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HomePublicationJournalsSocial Sciences in China
Social Sciences in China 2013-2
From:Chinese Archaeology  Writer:  Date:2014-03-20
1.The Inherent Logic and Developmental Tendency of the Practice of Building Socialism with Chinese Characteristics: A Structural Analytical Framework for the Questions of “Where Did China Come From?” and “Where Should China Go?”
Han Qingxianga and Zhang Jianb
a Party School of the Central Committee of CPC
b Party School of CPC Tianjin Municipal Committee
Abstract:The practice of more than 30 years of building socialism with Chinese characteristics contains within it a five-step evolution: “functional thinking → government leadership→ theoretical guidance → hybrid structure → the people in the principal position”; in the course of the further development of the practice of building socialism with Chinese characteristics, the important responsibility and mission of Chinese Communists (exercising governance for the people) and the new expectations of the people (innovative practice) determine that its basic tendency should be to carry out reform and breakthroughs at three levels: “deep structures → core institutions → operational means,” embodied in “structural adjustment → restructuring → change of methods → construction of order.”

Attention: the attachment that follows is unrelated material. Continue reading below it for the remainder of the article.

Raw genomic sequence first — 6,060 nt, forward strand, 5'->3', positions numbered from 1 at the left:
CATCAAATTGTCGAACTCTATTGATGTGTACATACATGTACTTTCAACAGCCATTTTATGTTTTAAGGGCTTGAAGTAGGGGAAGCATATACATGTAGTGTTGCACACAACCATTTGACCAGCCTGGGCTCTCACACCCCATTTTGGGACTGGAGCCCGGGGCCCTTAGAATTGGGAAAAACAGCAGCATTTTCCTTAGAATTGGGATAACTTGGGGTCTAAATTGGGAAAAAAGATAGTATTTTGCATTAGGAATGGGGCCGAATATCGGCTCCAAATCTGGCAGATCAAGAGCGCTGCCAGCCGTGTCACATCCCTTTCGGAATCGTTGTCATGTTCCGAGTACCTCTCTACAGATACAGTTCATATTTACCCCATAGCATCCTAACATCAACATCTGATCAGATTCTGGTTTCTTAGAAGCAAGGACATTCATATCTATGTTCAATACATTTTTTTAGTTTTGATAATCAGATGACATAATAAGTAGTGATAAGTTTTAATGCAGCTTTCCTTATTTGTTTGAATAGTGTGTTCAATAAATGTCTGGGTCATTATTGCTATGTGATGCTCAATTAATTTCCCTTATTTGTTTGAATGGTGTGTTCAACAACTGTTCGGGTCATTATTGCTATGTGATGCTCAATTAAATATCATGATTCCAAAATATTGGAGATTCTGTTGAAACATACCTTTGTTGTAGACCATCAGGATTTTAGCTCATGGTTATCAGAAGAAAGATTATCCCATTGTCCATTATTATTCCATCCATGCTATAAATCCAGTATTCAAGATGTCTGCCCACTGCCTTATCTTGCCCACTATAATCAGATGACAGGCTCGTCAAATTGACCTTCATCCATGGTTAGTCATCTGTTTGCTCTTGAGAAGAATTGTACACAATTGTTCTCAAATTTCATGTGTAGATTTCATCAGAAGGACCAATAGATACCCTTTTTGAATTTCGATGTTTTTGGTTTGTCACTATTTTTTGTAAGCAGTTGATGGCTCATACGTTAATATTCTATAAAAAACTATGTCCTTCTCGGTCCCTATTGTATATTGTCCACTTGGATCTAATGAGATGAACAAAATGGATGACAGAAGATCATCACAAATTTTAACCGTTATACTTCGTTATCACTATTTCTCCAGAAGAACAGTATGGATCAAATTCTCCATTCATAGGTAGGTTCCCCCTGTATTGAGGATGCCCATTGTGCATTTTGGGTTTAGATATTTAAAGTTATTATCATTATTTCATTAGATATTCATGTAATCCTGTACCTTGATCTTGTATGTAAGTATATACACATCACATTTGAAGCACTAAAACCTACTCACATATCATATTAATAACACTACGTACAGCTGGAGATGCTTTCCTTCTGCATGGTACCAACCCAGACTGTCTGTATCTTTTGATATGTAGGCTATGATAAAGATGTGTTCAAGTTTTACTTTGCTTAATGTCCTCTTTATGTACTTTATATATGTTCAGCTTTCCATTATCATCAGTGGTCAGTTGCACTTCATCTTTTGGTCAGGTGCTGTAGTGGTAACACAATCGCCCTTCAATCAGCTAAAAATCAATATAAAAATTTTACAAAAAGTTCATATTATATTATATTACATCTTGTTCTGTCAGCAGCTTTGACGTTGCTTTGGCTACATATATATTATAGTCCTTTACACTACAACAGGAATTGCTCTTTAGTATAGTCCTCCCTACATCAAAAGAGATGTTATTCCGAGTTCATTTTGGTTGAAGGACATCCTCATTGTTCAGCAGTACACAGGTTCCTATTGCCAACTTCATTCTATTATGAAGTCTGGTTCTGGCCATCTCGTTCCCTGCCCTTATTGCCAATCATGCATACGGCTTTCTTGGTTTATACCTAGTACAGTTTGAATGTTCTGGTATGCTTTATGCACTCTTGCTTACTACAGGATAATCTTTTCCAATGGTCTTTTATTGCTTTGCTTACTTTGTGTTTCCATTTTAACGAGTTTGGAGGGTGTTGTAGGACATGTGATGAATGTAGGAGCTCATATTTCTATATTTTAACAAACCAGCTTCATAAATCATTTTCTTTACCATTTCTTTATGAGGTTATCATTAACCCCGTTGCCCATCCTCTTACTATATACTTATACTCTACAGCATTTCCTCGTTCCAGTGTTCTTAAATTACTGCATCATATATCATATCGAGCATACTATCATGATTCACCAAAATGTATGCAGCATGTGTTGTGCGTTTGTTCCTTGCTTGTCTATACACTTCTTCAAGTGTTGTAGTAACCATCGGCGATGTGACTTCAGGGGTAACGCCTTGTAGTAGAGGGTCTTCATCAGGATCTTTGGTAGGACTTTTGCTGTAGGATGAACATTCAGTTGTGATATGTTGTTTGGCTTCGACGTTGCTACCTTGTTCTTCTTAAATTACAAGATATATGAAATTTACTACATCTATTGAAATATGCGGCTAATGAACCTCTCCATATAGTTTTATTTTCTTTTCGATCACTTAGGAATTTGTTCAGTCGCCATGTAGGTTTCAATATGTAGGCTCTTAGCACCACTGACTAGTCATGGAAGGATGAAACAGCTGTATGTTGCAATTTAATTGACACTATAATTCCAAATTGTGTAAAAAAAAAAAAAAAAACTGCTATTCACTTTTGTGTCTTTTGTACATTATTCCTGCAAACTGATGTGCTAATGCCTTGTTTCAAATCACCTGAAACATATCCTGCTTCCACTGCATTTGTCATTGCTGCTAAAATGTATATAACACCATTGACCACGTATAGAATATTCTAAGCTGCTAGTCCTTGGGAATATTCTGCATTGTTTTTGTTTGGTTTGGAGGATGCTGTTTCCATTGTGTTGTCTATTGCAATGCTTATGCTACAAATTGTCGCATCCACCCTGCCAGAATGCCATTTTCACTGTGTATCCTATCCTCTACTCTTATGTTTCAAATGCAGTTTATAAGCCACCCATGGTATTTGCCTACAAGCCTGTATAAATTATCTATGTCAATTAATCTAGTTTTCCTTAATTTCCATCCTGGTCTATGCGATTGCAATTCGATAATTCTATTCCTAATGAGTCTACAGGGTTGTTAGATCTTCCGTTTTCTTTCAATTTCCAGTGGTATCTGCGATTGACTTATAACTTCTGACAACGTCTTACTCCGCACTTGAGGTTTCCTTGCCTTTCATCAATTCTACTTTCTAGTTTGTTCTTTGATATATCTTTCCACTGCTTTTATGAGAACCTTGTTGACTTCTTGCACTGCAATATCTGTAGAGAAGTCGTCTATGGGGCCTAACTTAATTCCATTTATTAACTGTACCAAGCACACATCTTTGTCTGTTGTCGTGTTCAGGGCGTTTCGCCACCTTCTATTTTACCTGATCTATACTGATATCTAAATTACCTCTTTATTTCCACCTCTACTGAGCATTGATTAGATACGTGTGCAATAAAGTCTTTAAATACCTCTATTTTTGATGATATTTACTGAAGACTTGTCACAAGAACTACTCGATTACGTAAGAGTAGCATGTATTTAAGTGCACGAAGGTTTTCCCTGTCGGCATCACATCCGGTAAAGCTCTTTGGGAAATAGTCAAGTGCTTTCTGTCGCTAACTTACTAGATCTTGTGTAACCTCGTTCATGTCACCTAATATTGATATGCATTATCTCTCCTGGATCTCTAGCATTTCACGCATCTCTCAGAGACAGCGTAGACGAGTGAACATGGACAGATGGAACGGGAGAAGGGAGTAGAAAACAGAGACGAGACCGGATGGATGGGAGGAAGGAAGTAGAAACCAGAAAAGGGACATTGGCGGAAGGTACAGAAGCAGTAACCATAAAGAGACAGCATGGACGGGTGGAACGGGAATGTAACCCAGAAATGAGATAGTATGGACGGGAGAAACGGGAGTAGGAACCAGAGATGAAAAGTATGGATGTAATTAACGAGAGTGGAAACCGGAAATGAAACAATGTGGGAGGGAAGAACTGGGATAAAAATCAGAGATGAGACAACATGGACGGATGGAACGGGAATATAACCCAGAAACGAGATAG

Keywords: practice of socialism with Chinese characteristics, inherent logic, structural analysis
 
2.Has Transport Infrastructure Promoted Regional Economic Growth?—With an Analysis of the Spatial Spillover Effect of Transport Infrastructure
Zhang Xueliang
Institute of Finance and Economics, Shanghai University of Finance and Economics
Abstract:Taking full account of the synergistic effects of multidimensional factors on regional economic growth in China, this paper constructs a model of the spatial spillover effects of transport infrastructure on regional economic growth. Using provincial panel data from 1993 to 2009 and employing spatial econometric techniques, our empirical analysis comes to the following conclusions. (1) The total output elasticity of transport infrastructure for regional economic growth varies between 0.05 and 0.07, indicating its important role in such growth. (2) Transport infrastructure has very clear spatial spillover effects on regional economic growth; its role in regional economic growth will be overestimated if these are neglected. (3) For a specific region, transport infrastructure in other regions has mainly positive spillover effects on economic growth, but there is also evidence of negative spillover effects. (4) Among multidimensional factors contributing to regional economic growth, labor plus capital stock from other parts of the public sector make the greatest contribution to regional economic growth in China, followed by the new economic growth factors and new economic geography.